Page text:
I know this doesn't seem like a big deal, but now I have to work on getting her to cross midline with various activities, and also work on her name.

Ok, that's cool.  I got this. I'll keep cueing her with the letters and I'll add practicing in the bathtub making sure she crosses midline washing herself, and when I'm working on her brushing her own teeth (which she still can't do well yet)  I'll also remind her to cross midline.  When she's eating dinner, instead of just cueing her EACH time to use her fork (which is hard to use because of her apraxia), I'll also make sure she is crossing midline instead of switching hands.  That while practicing drinking out of a big girl cup and not managing to spill her drink, plate, or drop her fork.  Oh, and when I read her a book at night, while I'm busy reading and then asking questions and making her answer using complete sentences and correcting her articulation, I'll make sure she flips the pages by crossing midline with her right hand and turning the page. Phew.  Yes, I can fit this in though.  I got this.

Then on Monday I get caught by the OT in person.  Ashlynn has very weak upper body strength and she needed me to also do exercises with her to improve it.  I was left with another packet.  My shoulders started feeling a little bit heavier.  It's okay though, I got this.  No problem.  When I work out, I can just have Ashlynn "work out" with me.

Wrong.

She needs max assist to do the exercises. I see the need though as she really is weak and can't even lay on her tummy for more than 30 seconds without fatiguing. Her upper core just isn't there.  Hmm, I wonder if that's why it's hard for her to ride a tricycle, oh crap, I haven't practiced pedaling with her in awhile.  What kid can't ride a bike!  I need to get out there with her.  Oops, I digress.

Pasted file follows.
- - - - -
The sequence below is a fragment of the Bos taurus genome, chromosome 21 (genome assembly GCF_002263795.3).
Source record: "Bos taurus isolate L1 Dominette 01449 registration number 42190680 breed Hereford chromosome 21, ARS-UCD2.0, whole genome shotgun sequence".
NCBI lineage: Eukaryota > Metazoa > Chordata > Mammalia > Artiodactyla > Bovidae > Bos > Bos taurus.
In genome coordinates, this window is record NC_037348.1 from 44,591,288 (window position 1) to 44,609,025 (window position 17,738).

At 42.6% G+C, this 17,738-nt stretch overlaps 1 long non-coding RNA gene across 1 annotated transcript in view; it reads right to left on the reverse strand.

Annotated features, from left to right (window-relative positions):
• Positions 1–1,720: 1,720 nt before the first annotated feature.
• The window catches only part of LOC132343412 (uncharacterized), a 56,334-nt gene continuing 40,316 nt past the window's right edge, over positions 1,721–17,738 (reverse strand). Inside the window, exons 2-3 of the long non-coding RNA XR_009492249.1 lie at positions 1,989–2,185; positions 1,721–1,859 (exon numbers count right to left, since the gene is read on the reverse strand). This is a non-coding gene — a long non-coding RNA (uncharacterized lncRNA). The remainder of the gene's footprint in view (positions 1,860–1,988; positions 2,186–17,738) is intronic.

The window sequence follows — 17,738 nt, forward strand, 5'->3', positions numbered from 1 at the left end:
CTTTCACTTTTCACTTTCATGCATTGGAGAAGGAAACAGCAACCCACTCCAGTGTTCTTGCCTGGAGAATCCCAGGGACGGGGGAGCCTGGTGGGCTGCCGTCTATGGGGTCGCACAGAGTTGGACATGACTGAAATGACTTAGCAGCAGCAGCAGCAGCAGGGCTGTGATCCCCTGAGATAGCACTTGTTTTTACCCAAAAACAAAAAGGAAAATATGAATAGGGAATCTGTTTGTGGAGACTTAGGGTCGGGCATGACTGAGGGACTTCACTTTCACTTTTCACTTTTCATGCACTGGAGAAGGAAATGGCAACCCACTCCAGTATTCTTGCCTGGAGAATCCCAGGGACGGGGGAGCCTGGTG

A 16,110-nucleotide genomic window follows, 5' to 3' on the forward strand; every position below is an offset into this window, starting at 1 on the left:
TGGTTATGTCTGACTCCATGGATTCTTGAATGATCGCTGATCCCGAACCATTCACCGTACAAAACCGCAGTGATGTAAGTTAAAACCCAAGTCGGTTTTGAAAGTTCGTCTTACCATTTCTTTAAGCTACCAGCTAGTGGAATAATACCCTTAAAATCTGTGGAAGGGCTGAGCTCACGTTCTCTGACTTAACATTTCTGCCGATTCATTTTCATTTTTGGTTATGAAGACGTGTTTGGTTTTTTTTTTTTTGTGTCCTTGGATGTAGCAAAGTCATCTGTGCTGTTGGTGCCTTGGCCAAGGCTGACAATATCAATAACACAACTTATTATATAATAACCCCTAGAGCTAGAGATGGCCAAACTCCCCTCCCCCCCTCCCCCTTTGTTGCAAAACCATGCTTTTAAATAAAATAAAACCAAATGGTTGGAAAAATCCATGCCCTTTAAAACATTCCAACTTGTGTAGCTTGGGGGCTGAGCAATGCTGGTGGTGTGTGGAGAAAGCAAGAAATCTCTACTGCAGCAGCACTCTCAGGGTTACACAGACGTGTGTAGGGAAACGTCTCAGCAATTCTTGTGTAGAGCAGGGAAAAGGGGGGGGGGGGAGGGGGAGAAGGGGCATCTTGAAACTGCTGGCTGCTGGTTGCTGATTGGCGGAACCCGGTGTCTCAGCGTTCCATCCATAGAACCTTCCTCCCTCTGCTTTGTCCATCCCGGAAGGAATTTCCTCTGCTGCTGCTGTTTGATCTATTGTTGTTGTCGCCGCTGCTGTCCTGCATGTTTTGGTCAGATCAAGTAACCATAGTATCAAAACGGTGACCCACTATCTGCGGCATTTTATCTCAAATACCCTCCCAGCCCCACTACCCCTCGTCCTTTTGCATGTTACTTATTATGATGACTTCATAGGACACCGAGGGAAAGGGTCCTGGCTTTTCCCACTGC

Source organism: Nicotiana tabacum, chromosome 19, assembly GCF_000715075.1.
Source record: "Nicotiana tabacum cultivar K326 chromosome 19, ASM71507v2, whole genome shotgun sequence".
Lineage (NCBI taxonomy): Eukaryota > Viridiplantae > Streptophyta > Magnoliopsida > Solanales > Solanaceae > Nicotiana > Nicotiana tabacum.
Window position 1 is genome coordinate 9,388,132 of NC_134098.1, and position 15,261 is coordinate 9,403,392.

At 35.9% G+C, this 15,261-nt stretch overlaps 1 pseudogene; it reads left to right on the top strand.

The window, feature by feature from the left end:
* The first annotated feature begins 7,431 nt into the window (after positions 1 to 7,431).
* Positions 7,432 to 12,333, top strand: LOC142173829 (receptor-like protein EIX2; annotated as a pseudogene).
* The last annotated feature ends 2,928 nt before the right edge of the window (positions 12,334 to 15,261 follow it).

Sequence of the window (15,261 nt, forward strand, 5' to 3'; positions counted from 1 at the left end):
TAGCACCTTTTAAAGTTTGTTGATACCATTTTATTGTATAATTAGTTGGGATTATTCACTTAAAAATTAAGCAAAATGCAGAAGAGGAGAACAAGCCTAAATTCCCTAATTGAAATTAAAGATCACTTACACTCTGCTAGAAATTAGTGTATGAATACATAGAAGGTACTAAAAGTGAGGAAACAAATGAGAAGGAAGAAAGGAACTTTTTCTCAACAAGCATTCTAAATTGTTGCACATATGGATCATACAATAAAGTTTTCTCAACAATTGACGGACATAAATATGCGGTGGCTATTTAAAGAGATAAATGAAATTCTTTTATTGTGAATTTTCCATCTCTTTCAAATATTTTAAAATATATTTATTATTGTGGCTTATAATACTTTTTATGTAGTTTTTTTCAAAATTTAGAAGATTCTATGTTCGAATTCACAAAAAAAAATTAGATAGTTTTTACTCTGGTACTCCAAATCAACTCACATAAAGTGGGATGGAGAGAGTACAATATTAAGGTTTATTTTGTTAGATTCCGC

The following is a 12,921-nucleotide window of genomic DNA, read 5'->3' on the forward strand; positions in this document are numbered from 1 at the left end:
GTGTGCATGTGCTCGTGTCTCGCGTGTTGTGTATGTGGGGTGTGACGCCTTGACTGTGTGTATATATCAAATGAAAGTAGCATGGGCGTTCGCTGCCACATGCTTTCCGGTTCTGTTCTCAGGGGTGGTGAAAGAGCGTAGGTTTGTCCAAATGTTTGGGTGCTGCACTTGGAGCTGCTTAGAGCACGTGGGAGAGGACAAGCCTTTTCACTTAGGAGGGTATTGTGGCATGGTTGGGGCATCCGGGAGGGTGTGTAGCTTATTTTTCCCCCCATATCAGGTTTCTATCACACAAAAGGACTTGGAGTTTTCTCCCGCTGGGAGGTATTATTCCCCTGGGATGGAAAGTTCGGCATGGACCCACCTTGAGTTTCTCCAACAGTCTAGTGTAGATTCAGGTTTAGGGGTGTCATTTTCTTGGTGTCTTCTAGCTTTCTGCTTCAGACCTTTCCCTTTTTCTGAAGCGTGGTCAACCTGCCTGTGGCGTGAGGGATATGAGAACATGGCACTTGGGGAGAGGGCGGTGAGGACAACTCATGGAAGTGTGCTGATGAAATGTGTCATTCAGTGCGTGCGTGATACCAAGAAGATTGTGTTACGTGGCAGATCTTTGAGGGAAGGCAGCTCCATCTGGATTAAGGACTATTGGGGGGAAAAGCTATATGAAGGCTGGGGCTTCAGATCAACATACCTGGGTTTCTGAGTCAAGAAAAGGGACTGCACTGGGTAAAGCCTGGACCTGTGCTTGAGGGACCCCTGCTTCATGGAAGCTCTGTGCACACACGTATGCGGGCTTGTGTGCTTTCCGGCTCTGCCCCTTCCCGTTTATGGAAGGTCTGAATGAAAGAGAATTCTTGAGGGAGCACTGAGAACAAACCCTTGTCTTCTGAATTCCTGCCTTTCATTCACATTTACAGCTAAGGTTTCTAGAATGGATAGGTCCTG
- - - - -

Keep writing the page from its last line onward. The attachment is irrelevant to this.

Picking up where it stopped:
Oh no!  I just remembered the teacher sent out a newsletter that the kids will be having show and tell every week and Ashlynn's turn is tomorrow.  Crap, how is she going to do show and tell?  Yes, she can talk, but on demand she clams up.  Better email the SLP.  Okay, that's done.  I wrote three questions and practiced them with Ashlynn after dinner.  I sent it with Grandma who drops her off, and then I emailed the SLP who promised to practice with her before it was her turn.  Success!

The next morning I get her ready for school.  She comes out with her coat on upside down and her shoes on the wrong feet.  Sigh.  I haven't worked on her jacket or shoes in awhile....
....and I finally realize.

My daughter has special needs.




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Monday, January 13, 2014

Just love